I understand that gene editing and the technology surrounding the applications has an incredible amount of potential. As Genetics Home Reference from U.S. National Library of Medicine (2018) states, when used correctly without any ill intentions, “could spare future generations in a family from having a particular genetic disorder”. (Genetics Home Reference). There are plenty of reasons to want to have perfect children: we want the best for them, which brings up the question—Do we have a responsibility to fix mutations in our future children and generations when it comes to editing human genes? Or can we sit back and just let nature take over? These are often questions of those who favor the use of CRISPR. Jacobsen, the author of “Designer Genes” from magazine Mother Jones, provides a simple and short analogy to the issue that may be helpful in understanding why one would favor gene editing. He writes, “If I see a child about to get hit by a car, passivity is not an option” (46). While the two subjects may not be related; the idea of responsibility comes into play regardless. We have the technology to remove and fix diseases, so we shouldn’t ignore this opportunity, right? Well, that’s the thing. While yes, I agree that we should do what we can to fix genetic defects, we as a society must restrain ourselves because once we cross that line–we can never go back. If we fix disease, then we’ll want to fix attractiveness, athleticism, intelligence–not to mention if everyone is healthy and perfect then there’s an element of overpopulation and the consequences of a disheveled evolution.
While CRISPR is still a new technology, there have already been multiple calls for regulations and even the banning of editing human DNA. Amy Gutmann and Jonathan Moreno from the University of Pennsylvania (2018) for example, believe that regulations currently can be fixed to only accommodate that of gene editing for diseases, and only diseases (Gutmann & Moreno 2018). On the other hand, a UNESCO panel of scientists (2018) would rather have a ban on gene editing, as it “[jeopardizes] the inherent and therefore equal dignity of all human beings and renew eugenics” (Amelan, UNESCO).
Does CRISPR provide an immense amount of potential to remove health defects from humans? Yes, but it also brings an immense amount of ethical concerns. Genetics Home Reference once again ask questions we should all consider when it comes to playing God:
Who decides which traits are normal and which constitute a disability or disorder?
Will the high costs of gene therapy make it available only to the wealthy?
Could the widespread use of gene therapy make society less accepting of people who are different?
Should people be allowed to use gene therapy to enhance basic human traits such as height, intelligence, or athletic ability? (U.S. Library of Medicine)
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Again, CRISPR is still a new and developing technology, and has yet to reach its full potential. Despite this, it has already made a significant impact on genome research and biomedical research, creating incredible possibilities when it comes to human health. We can all expect in the future that CRISPR can “reduce the global burden of incurable diseases such as genetic disorders, cancer or HIV/AIDS, and potentially benefiting millions of people worldwide” (Kang & Caparas & Soh & Fan 2017). Though, as CRISPR continues to grow, regulations must stay updated in order to keep it safe and efficient. Kang, Caparas, Soh and Fan remind us of the remaining concern: “the risk of improper use, raising ethical concerns that stir up doubt within the society” (2017). The policy decisions from other countries will be accounted for, which will affect the specific ways in which CRISPR/Cas9 will be used.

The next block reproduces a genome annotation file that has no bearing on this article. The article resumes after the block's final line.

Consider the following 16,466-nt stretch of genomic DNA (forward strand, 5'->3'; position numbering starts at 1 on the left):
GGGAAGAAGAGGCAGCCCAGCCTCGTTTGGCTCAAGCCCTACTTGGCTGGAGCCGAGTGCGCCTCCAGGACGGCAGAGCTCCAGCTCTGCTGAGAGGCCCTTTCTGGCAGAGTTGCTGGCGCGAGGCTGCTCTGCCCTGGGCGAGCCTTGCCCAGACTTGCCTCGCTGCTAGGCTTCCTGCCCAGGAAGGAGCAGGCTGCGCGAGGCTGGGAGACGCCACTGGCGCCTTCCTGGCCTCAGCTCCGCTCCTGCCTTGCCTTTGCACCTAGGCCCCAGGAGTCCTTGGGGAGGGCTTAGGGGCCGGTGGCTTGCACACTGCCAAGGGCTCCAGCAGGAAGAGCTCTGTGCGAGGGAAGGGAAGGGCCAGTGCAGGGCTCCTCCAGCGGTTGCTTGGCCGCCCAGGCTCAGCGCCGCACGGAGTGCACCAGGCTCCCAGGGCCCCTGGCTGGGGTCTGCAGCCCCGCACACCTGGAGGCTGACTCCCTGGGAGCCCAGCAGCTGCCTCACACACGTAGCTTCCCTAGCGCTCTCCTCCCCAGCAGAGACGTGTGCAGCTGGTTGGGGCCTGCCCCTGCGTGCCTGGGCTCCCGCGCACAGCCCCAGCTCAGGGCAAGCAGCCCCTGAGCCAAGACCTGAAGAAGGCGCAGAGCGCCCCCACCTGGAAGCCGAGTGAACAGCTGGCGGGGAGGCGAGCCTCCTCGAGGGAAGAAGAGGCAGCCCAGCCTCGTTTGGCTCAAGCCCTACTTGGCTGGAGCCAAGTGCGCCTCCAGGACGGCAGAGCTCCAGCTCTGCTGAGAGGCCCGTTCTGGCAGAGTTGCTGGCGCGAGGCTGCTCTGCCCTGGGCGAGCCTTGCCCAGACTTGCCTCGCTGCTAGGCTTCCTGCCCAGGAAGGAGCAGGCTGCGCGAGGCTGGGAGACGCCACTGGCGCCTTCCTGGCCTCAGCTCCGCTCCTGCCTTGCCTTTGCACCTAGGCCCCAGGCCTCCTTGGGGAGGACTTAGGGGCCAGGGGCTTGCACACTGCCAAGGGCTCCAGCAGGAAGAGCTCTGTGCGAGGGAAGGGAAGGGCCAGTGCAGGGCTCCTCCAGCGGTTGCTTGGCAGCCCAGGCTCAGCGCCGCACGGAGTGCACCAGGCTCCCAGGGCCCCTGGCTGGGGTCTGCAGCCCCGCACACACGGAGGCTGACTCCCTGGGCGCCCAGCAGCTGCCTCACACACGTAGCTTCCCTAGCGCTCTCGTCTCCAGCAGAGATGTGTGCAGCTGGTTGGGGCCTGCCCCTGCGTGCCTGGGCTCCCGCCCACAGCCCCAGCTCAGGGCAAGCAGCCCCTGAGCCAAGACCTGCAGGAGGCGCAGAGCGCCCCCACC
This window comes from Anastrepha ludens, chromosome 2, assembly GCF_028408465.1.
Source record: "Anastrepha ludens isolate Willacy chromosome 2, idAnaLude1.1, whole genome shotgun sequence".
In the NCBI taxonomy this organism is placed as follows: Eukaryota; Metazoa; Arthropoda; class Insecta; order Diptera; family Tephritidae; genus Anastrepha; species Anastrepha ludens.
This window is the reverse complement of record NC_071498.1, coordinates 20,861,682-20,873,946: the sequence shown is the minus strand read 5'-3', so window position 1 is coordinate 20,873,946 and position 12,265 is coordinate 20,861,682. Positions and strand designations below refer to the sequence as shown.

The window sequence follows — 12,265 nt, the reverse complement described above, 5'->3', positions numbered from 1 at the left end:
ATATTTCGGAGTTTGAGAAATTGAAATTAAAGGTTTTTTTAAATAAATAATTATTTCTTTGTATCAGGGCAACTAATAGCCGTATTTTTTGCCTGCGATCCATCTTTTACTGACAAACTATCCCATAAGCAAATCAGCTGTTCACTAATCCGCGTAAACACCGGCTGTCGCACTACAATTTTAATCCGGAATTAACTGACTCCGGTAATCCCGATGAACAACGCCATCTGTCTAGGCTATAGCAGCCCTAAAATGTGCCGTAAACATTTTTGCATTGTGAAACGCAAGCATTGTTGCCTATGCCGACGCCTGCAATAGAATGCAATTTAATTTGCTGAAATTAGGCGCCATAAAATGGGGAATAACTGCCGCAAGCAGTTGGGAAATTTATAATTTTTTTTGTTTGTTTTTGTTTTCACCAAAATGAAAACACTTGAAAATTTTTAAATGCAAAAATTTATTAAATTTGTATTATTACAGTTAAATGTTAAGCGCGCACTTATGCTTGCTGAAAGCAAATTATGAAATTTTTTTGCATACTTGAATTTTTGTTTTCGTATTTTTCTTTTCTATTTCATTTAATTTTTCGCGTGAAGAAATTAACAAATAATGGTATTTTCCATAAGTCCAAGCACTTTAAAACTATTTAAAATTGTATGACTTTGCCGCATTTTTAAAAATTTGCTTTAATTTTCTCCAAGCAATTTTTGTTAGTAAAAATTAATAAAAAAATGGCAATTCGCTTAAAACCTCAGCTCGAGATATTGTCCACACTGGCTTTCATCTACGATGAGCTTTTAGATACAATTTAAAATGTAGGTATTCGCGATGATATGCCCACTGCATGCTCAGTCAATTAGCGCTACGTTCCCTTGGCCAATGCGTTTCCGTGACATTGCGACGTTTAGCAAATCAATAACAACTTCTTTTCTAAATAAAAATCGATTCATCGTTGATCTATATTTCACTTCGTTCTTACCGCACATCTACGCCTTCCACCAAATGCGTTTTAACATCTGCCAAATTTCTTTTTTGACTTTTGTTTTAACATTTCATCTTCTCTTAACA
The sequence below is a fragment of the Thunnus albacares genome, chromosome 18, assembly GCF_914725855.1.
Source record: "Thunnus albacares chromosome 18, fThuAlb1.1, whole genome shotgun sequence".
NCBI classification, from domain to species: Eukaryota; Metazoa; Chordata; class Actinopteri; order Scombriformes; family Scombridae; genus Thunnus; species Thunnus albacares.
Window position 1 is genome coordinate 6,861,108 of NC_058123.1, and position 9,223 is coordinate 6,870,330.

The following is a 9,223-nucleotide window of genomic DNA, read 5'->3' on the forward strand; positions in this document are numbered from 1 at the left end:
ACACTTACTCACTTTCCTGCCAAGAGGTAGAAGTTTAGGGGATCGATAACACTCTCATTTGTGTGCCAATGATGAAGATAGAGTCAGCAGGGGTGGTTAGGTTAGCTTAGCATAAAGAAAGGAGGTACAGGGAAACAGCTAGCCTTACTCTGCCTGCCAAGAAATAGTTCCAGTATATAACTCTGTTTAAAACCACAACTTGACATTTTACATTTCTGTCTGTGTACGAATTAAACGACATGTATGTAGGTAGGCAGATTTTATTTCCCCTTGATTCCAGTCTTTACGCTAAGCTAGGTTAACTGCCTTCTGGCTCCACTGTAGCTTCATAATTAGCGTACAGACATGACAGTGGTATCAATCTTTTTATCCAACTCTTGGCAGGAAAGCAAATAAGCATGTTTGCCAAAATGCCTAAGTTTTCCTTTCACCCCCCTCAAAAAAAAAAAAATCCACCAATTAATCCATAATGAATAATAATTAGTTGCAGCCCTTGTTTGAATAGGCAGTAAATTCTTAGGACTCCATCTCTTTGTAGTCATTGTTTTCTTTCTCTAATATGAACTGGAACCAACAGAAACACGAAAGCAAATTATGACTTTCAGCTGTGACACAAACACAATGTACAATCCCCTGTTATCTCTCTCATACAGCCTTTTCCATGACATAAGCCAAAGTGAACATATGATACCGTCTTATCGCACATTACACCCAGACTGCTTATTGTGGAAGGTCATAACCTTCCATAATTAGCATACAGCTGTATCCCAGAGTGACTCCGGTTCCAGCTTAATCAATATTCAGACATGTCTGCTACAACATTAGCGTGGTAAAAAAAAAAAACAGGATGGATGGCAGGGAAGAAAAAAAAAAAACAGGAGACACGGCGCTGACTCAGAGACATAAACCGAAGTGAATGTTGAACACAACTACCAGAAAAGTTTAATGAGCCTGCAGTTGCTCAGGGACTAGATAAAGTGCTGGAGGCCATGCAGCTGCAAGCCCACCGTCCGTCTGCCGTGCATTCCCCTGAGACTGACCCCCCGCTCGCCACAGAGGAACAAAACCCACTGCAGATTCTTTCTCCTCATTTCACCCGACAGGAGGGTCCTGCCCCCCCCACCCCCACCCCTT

Hopefully we as a society can begin to prepare for these new technological advancements and pick the right choice for our future children.
- “CRISPR Regulation.” GenomeWeb, 17 Apr. 2018, www.genomeweb.com/scan/crispr-regulation#.W_Jk4-hKhPY.
- Jacobsen, R. Designer Genes. Mother Jones, set. 2017. v. 42, n. 5, p. 44–48. Disponível em: <http://search.ebscohost.com/login.aspx?direct=true&db=a9h&AN=124455997&site=ehost-live>. Acesso em: 23 out. 2018.
- Kang, X., et al. “Addressing Challenges in the Clinical Applications Associated with CRISPR/Cas9 Technology and Ethical Questions to Prevent Its Misuse.” US National Library of Medicine National Institutes of Health, 8 Nov. 2017, www.ncbi.nlm.nih.gov/pmc/articles/PMC5676596/.
- “Questions and Answers about CRISPR.” Broad Institute, 4 Aug. 2018, www.broadinstitute.org/what-broad/areas-focus/project-spotlight/questions-and-answers-about-crispr.
- “UNESCO Panel of Experts Calls for Ban on ‘Editing’ of Human DNA to Avoid Unethical Tampering with Hereditary Traits.” UNESCO, 22 Mar. 2016, en.unesco.org/news/unesco-panel-experts-calls-ban-editing-human-dna-avoid-unethical-tampering-hereditary-traits.
- Vidyasagar, A. “What Is CRISPR?” LiveScience, Purch, 20 Apr. 2018 www.livescience.com/58790-crispr-explained.html.
- “What Are the Ethical Issues Surrounding Gene Therapy? – Genetics Home Reference – NIH.” U.S. National Library of Medicine, National Institutes of Health, ghr.nlm.nih.gov/primer/therapy/ethics.
- Wrigley, A., and Ainsley N. “Genome Editing Poses Ethical Problems That We Cannot Ignore.” The Conversation, The Conversation, 15 Oct. 2018, theconversation.com/genome-editing-poses-ethical-problems-that-we-cannot-ignore-39466.